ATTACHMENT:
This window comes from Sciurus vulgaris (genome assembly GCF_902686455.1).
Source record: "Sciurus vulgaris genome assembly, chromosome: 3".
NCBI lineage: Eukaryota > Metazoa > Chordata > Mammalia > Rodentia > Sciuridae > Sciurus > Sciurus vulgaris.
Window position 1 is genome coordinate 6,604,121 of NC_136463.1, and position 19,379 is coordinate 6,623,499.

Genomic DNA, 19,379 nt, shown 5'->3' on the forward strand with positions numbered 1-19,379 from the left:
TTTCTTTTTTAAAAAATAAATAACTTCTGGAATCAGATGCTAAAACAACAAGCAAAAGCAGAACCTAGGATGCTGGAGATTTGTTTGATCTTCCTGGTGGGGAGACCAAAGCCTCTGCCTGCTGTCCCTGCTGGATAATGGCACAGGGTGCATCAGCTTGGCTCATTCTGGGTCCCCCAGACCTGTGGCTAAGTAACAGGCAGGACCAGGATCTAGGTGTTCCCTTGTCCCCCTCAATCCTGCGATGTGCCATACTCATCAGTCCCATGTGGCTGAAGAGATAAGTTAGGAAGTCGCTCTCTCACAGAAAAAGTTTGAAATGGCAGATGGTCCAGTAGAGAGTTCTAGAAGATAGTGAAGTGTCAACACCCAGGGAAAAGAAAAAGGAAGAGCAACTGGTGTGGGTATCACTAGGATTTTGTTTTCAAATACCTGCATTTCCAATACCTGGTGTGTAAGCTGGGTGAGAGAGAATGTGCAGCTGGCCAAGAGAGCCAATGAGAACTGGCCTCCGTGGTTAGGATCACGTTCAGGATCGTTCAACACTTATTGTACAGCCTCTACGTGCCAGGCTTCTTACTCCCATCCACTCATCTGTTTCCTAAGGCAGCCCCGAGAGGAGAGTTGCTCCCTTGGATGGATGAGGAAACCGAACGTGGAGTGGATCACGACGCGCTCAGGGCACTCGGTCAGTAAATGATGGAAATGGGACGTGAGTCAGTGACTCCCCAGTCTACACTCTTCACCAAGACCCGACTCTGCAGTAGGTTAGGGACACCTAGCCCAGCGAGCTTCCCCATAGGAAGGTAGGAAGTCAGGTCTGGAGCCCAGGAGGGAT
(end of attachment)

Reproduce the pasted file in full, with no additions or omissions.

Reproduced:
This window comes from Sciurus vulgaris (genome assembly GCF_902686455.1).
Source record: "Sciurus vulgaris genome assembly, chromosome: 3".
NCBI lineage: Eukaryota > Metazoa > Chordata > Mammalia > Rodentia > Sciuridae > Sciurus > Sciurus vulgaris.
Window position 1 is genome coordinate 6,604,121 of NC_136463.1, and position 19,379 is coordinate 6,623,499.

Genomic DNA, 19,379 nt, shown 5'->3' on the forward strand with positions numbered 1-19,379 from the left:
TTTCTTTTTTAAAAAATAAATAACTTCTGGAATCAGATGCTAAAACAACAAGCAAAAGCAGAACCTAGGATGCTGGAGATTTGTTTGATCTTCCTGGTGGGGAGACCAAAGCCTCTGCCTGCTGTCCCTGCTGGATAATGGCACAGGGTGCATCAGCTTGGCTCATTCTGGGTCCCCCAGACCTGTGGCTAAGTAACAGGCAGGACCAGGATCTAGGTGTTCCCTTGTCCCCCTCAATCCTGCGATGTGCCATACTCATCAGTCCCATGTGGCTGAAGAGATAAGTTAGGAAGTCGCTCTCTCACAGAAAAAGTTTGAAATGGCAGATGGTCCAGTAGAGAGTTCTAGAAGATAGTGAAGTGTCAACACCCAGGGAAAAGAAAAAGGAAGAGCAACTGGTGTGGGTATCACTAGGATTTTGTTTTCAAATACCTGCATTTCCAATACCTGGTGTGTAAGCTGGGTGAGAGAGAATGTGCAGCTGGCCAAGAGAGCCAATGAGAACTGGCCTCCGTGGTTAGGATCACGTTCAGGATCGTTCAACACTTATTGTACAGCCTCTACGTGCCAGGCTTCTTACTCCCATCCACTCATCTGTTTCCTAAGGCAGCCCCGAGAGGAGAGTTGCTCCCTTGGATGGATGAGGAAACCGAACGTGGAGTGGATCACGACGCGCTCAGGGCACTCGGTCAGTAAATGATGGAAATGGGACGTGAGTCAGTGACTCCCCAGTCTACACTCTTCACCAAGACCCGACTCTGCAGTAGGTTAGGGACACCTAGCCCAGCGAGCTTCCCCATAGGAAGGTAGGAAGTCAGGTCTGGAGCCCAGGAGGGAT